After 9 years and 3 countries, I’m making the transition from expatriate to repatriate. It’s a brand new chapter with new stories to tell! I now come to you from the home of baseball and birthplace of Frank Sinatra— Hoboken, New Jersey.
On a recent tour of Indonesia’s famous Borobudur temple, my husband and I ascended ancient stairwells to reach the uppermost level–an impressive physical plateau that metaphorically represented the highest spiritual level of Buddhist enlightenment.
Supy, a well-known area guide, then led us to a particular stupa, which housed one of 72 Buddha statues. While all of these stone figures have sat watch over the temple grounds for more than 1300 years, this particular relic was special. Supy explained if you touched it and made a wish, Buddah would grant it.
“Go ahead,” he said. “Make your wish.”
While others in our group happily complied, I could not.
“No, that’s ok,” I muttered sheepishly.
“You don’t want to make a wish?” Supy asked with more than a hint of curiosity in his voice.
“No… not really,” I insisted.
I didn’t offer him an explanation for my refusal because I wasn’t sure he would understand. In truth, I haven’t completely figured out the motivation for my hesitation. All I do know is that in that very moment, nothing came to my mind. I don’t have any personal wishes to make. I’m satisfied with who I am, where I am, and what I have in my life. Touching a cold, hard statue couldn’t possibly offer me something I don’t already possess. Besides, the mere thought of asking for something more felt selfish.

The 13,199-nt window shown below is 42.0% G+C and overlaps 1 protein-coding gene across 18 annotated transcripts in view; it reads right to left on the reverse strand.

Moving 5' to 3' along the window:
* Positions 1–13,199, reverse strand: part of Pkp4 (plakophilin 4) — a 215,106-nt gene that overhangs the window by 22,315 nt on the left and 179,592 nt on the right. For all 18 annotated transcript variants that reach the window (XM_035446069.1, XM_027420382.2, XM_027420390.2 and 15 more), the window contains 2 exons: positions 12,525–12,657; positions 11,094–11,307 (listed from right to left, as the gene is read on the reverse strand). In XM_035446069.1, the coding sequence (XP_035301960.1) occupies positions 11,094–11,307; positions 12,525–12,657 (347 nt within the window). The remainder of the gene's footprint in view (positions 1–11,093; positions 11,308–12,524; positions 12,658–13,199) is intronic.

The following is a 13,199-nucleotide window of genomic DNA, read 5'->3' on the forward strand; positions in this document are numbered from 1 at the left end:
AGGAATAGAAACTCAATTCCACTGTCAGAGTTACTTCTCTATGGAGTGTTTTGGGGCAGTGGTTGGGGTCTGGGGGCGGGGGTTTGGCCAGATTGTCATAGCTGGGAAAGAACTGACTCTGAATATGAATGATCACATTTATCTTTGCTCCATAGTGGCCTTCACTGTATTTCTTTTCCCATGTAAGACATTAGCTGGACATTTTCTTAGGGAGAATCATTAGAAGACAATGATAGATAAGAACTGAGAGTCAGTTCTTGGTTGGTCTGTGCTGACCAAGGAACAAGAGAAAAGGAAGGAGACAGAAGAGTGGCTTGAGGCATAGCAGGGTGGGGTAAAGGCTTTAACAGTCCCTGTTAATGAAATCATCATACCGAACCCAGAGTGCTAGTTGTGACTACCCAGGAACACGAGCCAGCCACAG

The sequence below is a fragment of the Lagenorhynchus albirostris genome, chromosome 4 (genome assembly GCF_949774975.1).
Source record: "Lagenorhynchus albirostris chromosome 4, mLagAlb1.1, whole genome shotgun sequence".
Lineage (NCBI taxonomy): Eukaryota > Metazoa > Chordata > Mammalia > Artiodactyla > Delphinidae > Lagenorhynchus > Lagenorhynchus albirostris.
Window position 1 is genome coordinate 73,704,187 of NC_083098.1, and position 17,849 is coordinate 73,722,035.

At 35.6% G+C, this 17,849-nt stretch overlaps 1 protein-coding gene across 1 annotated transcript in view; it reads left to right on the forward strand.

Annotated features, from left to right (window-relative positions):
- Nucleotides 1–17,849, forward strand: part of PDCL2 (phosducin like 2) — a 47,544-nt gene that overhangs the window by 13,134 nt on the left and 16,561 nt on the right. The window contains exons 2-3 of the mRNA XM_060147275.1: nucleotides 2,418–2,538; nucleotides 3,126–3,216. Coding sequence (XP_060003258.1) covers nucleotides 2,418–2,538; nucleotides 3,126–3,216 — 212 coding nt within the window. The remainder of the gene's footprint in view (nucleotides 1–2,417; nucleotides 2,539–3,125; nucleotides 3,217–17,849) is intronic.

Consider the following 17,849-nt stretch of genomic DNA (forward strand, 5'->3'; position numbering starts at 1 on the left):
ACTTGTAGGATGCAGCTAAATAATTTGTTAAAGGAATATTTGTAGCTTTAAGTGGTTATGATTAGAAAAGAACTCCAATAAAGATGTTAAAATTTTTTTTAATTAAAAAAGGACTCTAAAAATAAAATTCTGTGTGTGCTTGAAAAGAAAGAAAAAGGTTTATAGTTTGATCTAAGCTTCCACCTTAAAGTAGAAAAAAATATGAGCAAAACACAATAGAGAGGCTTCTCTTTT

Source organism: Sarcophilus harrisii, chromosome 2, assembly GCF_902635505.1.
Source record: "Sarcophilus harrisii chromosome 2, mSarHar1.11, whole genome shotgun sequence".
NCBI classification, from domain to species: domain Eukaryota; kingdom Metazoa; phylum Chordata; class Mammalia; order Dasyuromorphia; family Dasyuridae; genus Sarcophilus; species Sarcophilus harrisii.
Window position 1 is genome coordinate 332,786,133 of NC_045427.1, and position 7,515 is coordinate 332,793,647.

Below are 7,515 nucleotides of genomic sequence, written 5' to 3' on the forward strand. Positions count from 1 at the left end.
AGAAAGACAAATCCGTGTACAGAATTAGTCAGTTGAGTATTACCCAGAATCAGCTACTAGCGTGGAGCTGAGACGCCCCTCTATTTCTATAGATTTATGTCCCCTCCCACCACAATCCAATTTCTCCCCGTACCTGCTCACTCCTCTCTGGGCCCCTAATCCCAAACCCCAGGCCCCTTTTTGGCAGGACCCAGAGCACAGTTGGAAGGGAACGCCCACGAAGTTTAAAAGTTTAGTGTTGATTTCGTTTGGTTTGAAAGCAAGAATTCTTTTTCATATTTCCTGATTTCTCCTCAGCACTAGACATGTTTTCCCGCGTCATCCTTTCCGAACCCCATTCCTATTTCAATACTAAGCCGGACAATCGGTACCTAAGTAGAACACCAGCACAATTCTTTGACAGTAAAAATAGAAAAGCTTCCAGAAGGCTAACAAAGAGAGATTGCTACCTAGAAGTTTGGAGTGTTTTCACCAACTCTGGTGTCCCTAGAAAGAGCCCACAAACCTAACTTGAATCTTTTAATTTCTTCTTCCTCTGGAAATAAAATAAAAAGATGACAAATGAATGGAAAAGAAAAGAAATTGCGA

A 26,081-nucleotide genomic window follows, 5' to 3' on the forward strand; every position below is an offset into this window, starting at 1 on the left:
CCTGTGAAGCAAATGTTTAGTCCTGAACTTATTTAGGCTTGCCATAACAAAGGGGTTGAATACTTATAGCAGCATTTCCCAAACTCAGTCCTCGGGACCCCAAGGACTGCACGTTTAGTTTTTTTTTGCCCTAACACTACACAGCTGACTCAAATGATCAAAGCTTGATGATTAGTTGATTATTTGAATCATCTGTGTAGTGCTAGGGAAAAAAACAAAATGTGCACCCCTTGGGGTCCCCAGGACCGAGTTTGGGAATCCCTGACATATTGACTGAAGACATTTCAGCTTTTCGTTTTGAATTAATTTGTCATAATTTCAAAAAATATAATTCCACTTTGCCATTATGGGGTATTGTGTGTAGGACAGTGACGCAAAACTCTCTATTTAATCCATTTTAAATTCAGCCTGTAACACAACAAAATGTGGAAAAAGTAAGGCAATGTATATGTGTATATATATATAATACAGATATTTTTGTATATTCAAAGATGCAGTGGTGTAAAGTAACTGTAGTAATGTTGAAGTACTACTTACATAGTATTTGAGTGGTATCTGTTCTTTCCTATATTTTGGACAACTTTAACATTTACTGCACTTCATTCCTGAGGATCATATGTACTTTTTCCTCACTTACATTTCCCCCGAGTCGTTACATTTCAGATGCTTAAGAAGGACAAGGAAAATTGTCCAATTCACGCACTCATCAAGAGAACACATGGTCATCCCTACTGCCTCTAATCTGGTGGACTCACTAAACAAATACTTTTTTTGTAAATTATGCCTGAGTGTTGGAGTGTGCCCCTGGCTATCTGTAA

Don’t get me wrong. I haven’t reached anything close to spiritually or emotionally Nirvana. Unlike the most enlightened Buddhists, I’m still preoccupied with the physical world and material possessions. Moreover, there are aspects of life I would actually change if I could. For example, I wish scientists would find a cure for cancer in my lifetime. I would also be thrilled if the food pyramid primarily consisted of the three Cs—chocolate, cheese, and cosmos—and that consuming these staples didn’t count against daily caloric intake. Finally, I wish that the Earth turned a little slower so that our days, and weeks, and months on this planet didn’t pass by so quickly.
But in my personal life, I can’t think of a single thing I would want to be substantially different. Truth be told, I would not change my life for anyone’s.
Determining whether these feelings stem from a true sense of contentment or rather deep-seated complacency might take soul searching and meditation worthy of Buddha. But I won’t bother to make that effort.
I’m in a good place.